Out back of the Hardcore Gamer office you’ll find our Graveyard, where countless long-dead classics lie. We come here to pay our respects, to reminisce, and to wonder aloud what a passing mad doctor might be able do with all these corpses and some high-definition lightning.
The DS may have an extensive library of diverse games, but Big Bang Mini (no, there’s not a regular-sized Big Bang) has shone brightest to me years after is inception. Arkedo’s colorful shooter is hearkens back to a simpler time where high scores were king and flash was warranted. I happily revisit this title frequently, and it’s time others did as well.
Though it’s billed as a shoot-’em-up, you won’t find the traditional diminutive ship or space environments here. Across ten locations, the objective here is to collect stars while avoiding enemy fire and letting off some of your own firepower. And even if there were a ship, shots wouldn’t even be fired from it. Using the stylus, you can flick upward on the touch screen in order to hit enemies and targets on the top screen. You aren’t limited to where your location is on the screen – you can fire from anywhere on the screen. This calls for some real strategic gameplay. Straying even further from the norm and staying true to the game’s title, you aren’t firing lasers, beams, or even bullets. You’re shooting fireworks.
When enemies are defeated they’ll yield stars, ranging from small to large. These stars must be collected in order to reach the end of a stage. As they are racked up they fill a gauge located to the left on the lower screen. To make this process a bit simpler, each stage will offer special power-ups and upgrades to take out the competition a bit easier. These include awarding the player with homing missiles, bullet shields, or explosives that will reach all of the enemies onscreen.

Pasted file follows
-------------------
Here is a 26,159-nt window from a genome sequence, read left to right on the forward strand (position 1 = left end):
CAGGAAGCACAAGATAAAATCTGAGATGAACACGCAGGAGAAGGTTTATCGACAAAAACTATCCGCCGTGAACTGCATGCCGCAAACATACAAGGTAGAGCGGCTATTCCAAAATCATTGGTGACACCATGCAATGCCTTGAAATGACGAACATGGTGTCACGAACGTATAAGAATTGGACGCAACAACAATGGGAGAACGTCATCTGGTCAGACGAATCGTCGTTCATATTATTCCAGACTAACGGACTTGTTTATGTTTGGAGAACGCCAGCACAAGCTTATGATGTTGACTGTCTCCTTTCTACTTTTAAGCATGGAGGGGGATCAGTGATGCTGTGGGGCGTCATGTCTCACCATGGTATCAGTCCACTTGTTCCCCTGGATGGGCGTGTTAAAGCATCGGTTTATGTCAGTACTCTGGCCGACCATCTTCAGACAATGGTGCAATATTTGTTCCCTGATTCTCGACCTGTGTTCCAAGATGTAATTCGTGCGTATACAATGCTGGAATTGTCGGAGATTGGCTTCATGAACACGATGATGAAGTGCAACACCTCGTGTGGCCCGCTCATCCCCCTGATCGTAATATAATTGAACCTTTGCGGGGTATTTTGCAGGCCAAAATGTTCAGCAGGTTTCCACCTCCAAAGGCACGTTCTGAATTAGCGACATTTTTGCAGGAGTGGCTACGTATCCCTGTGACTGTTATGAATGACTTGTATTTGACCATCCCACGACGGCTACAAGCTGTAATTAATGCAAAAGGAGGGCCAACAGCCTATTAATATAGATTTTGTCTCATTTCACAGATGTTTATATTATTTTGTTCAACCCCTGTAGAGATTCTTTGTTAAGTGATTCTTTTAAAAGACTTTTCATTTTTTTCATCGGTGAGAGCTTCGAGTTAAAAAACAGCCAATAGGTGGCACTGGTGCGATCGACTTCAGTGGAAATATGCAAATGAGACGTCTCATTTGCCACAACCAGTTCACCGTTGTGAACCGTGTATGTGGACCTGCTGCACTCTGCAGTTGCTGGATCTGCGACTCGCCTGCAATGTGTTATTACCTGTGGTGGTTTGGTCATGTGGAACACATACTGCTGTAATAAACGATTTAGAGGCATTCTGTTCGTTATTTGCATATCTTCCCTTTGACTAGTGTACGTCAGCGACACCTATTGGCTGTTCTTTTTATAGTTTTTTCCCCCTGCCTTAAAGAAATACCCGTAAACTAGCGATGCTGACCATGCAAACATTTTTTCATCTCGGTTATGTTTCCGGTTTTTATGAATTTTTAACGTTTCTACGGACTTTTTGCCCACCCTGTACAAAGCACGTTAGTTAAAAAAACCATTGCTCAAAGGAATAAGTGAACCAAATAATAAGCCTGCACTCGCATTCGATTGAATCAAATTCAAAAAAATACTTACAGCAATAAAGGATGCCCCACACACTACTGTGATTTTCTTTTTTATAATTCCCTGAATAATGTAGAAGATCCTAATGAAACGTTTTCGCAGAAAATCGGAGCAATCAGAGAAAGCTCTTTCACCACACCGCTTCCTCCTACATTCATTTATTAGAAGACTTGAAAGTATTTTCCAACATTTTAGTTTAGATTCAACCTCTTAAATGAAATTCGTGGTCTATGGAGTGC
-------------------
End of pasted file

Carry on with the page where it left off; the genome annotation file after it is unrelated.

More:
There’s no boss at the end of stages 1-9 of each world. Only the tenth stage of each world presents a boss. There are ten worlds with ten stages each, so collectively there are ten bosses to defeat. Often, boss stages are comprised of multi-stage battles that will strip you of any power-ups you may have been provided with. No problem, all that’s required is a lot of fancy shooting!
Sure, this is a shooter, so what will you be shooting? Well, that’s a good question but an even better one is, what won’t you be shooting? Big Bang Mini is a host to a ton of different targets. You’ll come across brains in jars, flamboyant dancers, pigeons, colorful shapes, malevolent scientists, thunder clouds, lightning bolts, turtle chefs, and everything in between. The art direction in this game is superb. Vibrant and lively colors combined with creative character design is what really sets the diminutive Big Bang from the rest of the pack. Truly, they are some of the most bizarre creations you will find on a DS game, and that is something to be appreciated in a time where derivation and sequels run rampant. Each world follows a specific motif, such as New York’s spunky comic book theme, and Rio de Janeiro’s flamboyant dancers and musicians. With each world conquered the need grows stronger to keep playing simply to see what else there is to uncover!
The music ranges from funky to ambient and fluctuates everywhere in between. Some will get you humming along to the beat, while others will elicit a bit of subdued response — they’re downright unsettling, especially in the world “Abyss,” an underwater-themed stage. It’s impressive to note the amount of effort that went into the presentation of this game. Slick production values are seen in both the graphics as well as music and sound — both usual earmarks of successful games. That’s part of what makes this game so special — it’s clear a lot of love went into making it, and it certainly didn’t reach the audiences it should have.
Thinking back now, I’d love to see a resurgence or a remake from Arkedo, on the Vita or even as a console adaptation somehow. It’s a bargain bin find that’s well worth your time and attention if you can find a copy, and you absolutely should.